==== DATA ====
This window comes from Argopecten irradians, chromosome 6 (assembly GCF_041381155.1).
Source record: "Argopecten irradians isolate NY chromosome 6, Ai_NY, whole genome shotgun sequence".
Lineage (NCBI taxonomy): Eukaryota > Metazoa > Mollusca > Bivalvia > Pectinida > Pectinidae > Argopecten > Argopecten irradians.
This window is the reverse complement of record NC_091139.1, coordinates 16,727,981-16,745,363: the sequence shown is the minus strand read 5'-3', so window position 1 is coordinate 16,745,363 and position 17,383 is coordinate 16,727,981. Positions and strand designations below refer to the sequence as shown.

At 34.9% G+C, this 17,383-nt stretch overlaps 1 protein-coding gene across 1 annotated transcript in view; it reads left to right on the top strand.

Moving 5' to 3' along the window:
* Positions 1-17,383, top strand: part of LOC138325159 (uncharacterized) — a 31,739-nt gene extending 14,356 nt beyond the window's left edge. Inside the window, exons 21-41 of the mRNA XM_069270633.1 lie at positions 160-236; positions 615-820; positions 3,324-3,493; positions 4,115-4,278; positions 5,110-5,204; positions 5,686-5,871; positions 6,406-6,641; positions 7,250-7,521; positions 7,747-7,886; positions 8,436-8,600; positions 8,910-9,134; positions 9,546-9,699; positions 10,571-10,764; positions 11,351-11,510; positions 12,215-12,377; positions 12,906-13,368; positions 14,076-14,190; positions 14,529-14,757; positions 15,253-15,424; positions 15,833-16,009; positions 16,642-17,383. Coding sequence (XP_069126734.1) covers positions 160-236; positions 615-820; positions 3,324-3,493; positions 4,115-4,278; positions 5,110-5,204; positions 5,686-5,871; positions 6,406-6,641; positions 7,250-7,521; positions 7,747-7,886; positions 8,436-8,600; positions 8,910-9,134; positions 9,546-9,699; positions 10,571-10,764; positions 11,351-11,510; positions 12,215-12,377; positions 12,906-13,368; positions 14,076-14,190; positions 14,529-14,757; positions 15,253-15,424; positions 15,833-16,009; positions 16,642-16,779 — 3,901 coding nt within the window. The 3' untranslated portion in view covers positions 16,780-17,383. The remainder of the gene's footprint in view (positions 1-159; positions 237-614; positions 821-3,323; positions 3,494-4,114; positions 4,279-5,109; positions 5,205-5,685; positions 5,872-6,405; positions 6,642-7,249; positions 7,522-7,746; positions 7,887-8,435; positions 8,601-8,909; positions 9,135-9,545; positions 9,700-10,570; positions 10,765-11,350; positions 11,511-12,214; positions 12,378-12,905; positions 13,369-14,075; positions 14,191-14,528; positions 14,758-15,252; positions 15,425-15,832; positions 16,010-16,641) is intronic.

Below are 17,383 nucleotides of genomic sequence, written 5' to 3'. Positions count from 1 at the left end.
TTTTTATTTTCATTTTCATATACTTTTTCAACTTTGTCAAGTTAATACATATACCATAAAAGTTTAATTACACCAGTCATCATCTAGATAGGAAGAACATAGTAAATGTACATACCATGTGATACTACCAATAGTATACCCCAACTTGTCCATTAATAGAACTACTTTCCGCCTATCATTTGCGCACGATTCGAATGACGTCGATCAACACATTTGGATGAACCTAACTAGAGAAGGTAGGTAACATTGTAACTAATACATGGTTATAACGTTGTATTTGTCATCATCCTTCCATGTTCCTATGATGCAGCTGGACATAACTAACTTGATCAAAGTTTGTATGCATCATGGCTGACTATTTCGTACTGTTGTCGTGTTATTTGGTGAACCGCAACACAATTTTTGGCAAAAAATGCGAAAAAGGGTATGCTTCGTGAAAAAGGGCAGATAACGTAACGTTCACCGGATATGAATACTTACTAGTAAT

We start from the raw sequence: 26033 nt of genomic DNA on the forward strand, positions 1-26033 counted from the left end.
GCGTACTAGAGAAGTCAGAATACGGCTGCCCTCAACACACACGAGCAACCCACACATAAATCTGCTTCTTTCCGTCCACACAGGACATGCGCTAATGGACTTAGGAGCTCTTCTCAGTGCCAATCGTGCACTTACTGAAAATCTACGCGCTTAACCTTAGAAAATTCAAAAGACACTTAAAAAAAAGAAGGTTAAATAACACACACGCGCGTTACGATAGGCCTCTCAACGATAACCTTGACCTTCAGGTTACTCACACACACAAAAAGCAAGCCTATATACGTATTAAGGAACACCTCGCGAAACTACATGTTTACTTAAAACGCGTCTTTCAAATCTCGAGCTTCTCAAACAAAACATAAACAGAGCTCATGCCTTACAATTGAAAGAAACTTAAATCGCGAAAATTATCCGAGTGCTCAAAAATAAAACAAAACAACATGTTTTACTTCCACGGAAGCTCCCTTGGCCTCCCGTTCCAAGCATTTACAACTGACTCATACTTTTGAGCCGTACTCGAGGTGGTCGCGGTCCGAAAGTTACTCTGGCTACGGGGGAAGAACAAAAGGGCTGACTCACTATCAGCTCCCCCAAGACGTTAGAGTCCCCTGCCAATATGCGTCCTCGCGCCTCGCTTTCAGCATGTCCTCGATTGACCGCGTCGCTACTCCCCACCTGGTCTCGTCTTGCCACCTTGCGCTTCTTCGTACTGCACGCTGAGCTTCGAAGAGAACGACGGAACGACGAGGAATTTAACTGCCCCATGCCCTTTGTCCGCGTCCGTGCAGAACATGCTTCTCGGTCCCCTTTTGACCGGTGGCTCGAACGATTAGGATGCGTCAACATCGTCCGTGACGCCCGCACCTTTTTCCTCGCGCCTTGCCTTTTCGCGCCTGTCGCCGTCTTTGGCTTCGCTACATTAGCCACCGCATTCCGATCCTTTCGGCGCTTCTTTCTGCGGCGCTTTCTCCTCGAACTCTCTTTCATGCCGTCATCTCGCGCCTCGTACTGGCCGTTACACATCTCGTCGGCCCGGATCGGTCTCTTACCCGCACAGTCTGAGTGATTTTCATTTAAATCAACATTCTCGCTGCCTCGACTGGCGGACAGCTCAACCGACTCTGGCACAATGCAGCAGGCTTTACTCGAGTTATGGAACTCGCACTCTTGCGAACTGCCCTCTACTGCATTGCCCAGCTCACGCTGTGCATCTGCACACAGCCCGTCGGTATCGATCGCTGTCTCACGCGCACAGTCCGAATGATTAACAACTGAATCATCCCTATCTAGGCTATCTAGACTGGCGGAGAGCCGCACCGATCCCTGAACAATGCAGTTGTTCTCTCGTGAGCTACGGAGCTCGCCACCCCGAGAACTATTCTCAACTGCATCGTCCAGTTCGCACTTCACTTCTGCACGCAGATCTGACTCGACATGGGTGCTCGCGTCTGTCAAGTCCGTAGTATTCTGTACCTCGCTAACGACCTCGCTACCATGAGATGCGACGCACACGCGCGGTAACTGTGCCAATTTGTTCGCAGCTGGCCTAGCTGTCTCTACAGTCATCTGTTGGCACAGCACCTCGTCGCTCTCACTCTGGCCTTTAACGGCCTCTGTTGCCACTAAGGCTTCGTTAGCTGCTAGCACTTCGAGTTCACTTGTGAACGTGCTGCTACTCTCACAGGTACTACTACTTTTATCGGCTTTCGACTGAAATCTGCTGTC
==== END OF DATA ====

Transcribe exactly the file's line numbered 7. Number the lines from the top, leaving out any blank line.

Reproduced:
* Positions 1-17,383, top strand: part of LOC138325159 (uncharacterized) — a 31,739-nt gene extending 14,356 nt beyond the window's left edge. Inside the window, exons 21-41 of the mRNA XM_069270633.1 lie at positions 160-236; positions 615-820; positions 3,324-3,493; positions 4,115-4,278; positions 5,110-5,204; positions 5,686-5,871; positions 6,406-6,641; positions 7,250-7,521; positions 7,747-7,886; positions 8,436-8,600; positions 8,910-9,134; positions 9,546-9,699; positions 10,571-10,764; positions 11,351-11,510; positions 12,215-12,377; positions 12,906-13,368; positions 14,076-14,190; positions 14,529-14,757; positions 15,253-15,424; positions 15,833-16,009; positions 16,642-17,383. Coding sequence (XP_069126734.1) covers positions 160-236; positions 615-820; positions 3,324-3,493; positions 4,115-4,278; positions 5,110-5,204; positions 5,686-5,871; positions 6,406-6,641; positions 7,250-7,521; positions 7,747-7,886; positions 8,436-8,600; positions 8,910-9,134; positions 9,546-9,699; positions 10,571-10,764; positions 11,351-11,510; positions 12,215-12,377; positions 12,906-13,368; positions 14,076-14,190; positions 14,529-14,757; positions 15,253-15,424; positions 15,833-16,009; positions 16,642-16,779 — 3,901 coding nt within the window. The 3' untranslated portion in view covers positions 16,780-17,383. The remainder of the gene's footprint in view (positions 1-159; positions 237-614; positions 821-3,323; positions 3,494-4,114; positions 4,279-5,109; positions 5,205-5,685; positions 5,872-6,405; positions 6,642-7,249; positions 7,522-7,746; positions 7,887-8,435; positions 8,601-8,909; positions 9,135-9,545; positions 9,700-10,570; positions 10,765-11,350; positions 11,511-12,214; positions 12,378-12,905; positions 13,369-14,075; positions 14,191-14,528; positions 14,758-15,252; positions 15,425-15,832; positions 16,010-16,641) is intronic.